And the Good Judgment project, led by Philip Tetlock at the University of Pennsylvania, this was part of a competition organized by the US intelligence community, intelligence, advanced research projects, activity, YALPA. It's a project common to all the intelligence community, NSA, CIA, and so on.

And so there's this project called Good Judgment. And in this project, people are asked to develop innovative methods for predicting answers to a wide range of questions about geopolitical events, and they keep getting it right. It's pretty amazing.

The narcissist seems to know this intuitively. The narcissist knows that the more people are involved, the bigger the number of people involved in providing him with input, with information, with feedback, with narcissistic supply, the more likely he is to get it right.

The problem is that the narcissist's definition of getting it right is not your definition.

Your definition of getting it right has to do with empathy.

You say to yourself, I'm going to talk to my best friend, I'm going to talk to a therapist, I'm going to talk to my clergyman, I'm going to talk to a priest, I'm going to talk to my grandma. And using their feedback, using their input, using their advice, their tips, their wisdom, their accumulated life experience, I'm going to get it right. And I'm going to get right in the sense that I'm going to get along better with people. I'm going to become socially more efficacious or self efficacious. I'm going to obtain more favorable outcomes within my social milieu, at work with my friends in my family.

That's how you empathic people define, define getting it right.

The narcissist is a totally different definition of getting it right.

When the narcissist says I'm going to get it right, the narcissist means I'm going to get an answer that supports and buttresses my grandiosity, that sits well with my fantastic inflated view of myself. I'm going to get an answer that is going to cement my self image.

In other words, the narcissist exercises something called confirmation bias.

But the narcissist fine tunes this self image and self perception by approaching as many people as he can and trying to recruit them to become sources of narcissistic supply.

And this is why I keep comparing narcissism to a missionary religion. It's like the Catholic missionaries who went to Africa and tried to convert the poor cannibalistic tribesmen or went to the Pacific or to Africa or to Asia and tried to convert the natives, the locals to Christianity.

It's the same with the narcissist. He tries to convert everyone around him to a source of supply, to provide him with information which will support his view of himself and of the world around him.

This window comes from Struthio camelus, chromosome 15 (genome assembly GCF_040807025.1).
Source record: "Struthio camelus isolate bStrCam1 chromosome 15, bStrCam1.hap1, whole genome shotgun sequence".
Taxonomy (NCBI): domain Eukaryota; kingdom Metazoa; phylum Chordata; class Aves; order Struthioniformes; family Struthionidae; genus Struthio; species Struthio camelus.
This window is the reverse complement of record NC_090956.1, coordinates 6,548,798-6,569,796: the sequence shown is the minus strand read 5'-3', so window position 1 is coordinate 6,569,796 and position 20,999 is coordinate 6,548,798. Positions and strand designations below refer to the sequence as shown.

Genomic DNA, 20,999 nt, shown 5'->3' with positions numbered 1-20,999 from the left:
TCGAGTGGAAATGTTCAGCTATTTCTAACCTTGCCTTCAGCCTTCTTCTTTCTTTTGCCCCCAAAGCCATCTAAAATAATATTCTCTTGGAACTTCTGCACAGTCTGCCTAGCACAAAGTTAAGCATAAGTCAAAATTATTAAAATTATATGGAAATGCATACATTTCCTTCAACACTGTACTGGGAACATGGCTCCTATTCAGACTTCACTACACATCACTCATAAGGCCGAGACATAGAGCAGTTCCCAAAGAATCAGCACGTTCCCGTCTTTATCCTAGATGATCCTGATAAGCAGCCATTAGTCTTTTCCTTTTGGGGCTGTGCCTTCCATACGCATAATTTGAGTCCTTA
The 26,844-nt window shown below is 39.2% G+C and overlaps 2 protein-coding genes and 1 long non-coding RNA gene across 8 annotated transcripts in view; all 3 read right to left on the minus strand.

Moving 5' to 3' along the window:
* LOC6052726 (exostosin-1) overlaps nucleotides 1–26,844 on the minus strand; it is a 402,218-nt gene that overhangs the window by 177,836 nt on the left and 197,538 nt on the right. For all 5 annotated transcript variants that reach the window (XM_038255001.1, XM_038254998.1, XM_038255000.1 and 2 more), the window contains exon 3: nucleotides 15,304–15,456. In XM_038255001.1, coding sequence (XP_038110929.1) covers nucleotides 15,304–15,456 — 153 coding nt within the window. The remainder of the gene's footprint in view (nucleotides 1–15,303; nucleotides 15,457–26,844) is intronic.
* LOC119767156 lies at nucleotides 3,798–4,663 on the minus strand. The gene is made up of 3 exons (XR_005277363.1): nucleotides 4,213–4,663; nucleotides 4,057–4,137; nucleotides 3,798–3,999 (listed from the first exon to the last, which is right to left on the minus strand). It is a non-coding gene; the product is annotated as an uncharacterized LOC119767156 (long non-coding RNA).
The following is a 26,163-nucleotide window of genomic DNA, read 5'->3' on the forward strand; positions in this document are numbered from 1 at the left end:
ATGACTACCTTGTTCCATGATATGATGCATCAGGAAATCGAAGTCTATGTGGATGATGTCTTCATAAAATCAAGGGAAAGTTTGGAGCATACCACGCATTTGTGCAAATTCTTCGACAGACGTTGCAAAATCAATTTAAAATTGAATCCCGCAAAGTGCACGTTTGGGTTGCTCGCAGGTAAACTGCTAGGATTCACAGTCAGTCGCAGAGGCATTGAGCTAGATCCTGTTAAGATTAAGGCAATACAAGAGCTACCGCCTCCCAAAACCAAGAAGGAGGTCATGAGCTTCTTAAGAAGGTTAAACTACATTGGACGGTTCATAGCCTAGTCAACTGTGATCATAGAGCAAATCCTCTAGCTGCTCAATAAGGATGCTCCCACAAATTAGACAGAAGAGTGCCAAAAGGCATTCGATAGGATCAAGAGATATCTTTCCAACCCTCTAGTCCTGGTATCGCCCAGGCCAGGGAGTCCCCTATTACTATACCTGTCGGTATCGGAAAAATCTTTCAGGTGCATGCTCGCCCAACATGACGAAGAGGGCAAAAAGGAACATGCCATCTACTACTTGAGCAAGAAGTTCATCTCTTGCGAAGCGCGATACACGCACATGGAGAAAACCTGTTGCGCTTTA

Not information that will allow him to better cope with reality. Not information that will allow him to become a better, more empathic person. Not information that will render him more helpful, more supportive, more agreeable, more fun to be with.

No, none of this. Information that will support his preordained, preconceived predetermined view of himself.

And this reminds me of a movie, The Beaver. In the film The Beaver, there's a character. The character is played, the protagonist is played by Mel Gibson. The character suffers from depression and he latches on to a tattered puppet. He has a puppet and it's very torn apart and everything. It's a very old puppet in the shape of a beaver. And he communicates exclusively through the puppet, through this doll, through this, you know, toy in effect. The beaver is everything that its ostensible master is not.

So the beaver is everything that Mel Gibson is not.

He is daring, he's creative, he's exuberant, he's omnipotent, he's omniscient, he's gregarious, resourceful, charismatic and charming. That's the toy, the beaver, the tattered puppet, not Mel Gibson who ostensibly owns the beaver. The beaver is also a good father, a good chief executive officer and good company all around. In short, the beaver is the reification, the physical manifestation of the protagonist's false self.

When Mel Gibson's wife, Jodie Foster, I can only dream, when his wife Jodie Foster controls him, having exposed his confabulations and having insisted that he must let go of the contraption, she tells him you must let go of the beaver. It's not healthy, it's making you sick. The beaver rages at her. He asserts the superiority, invincibility and brilliance. So when Jodie Foster tries to talk to Mel Gibson, it's the beaver who talks to her, the beaver responds to her, not Mel Gibson. And the beaver says I'm superior, I'm invincible, I'm brilliant, he rages, the beaver rages.

The depressive Walter is the Mel Gibson character. The true self is derided by the beaver, mocked as a dysfunctional wreck, utterly dependent on the former's ministrations and the interference the beaver runs on behalf of Walter.

The film ends unrealistically with Walter mutilating his body, literally, in order to rid himself of the domineering and all pervasive appendage, the beaver.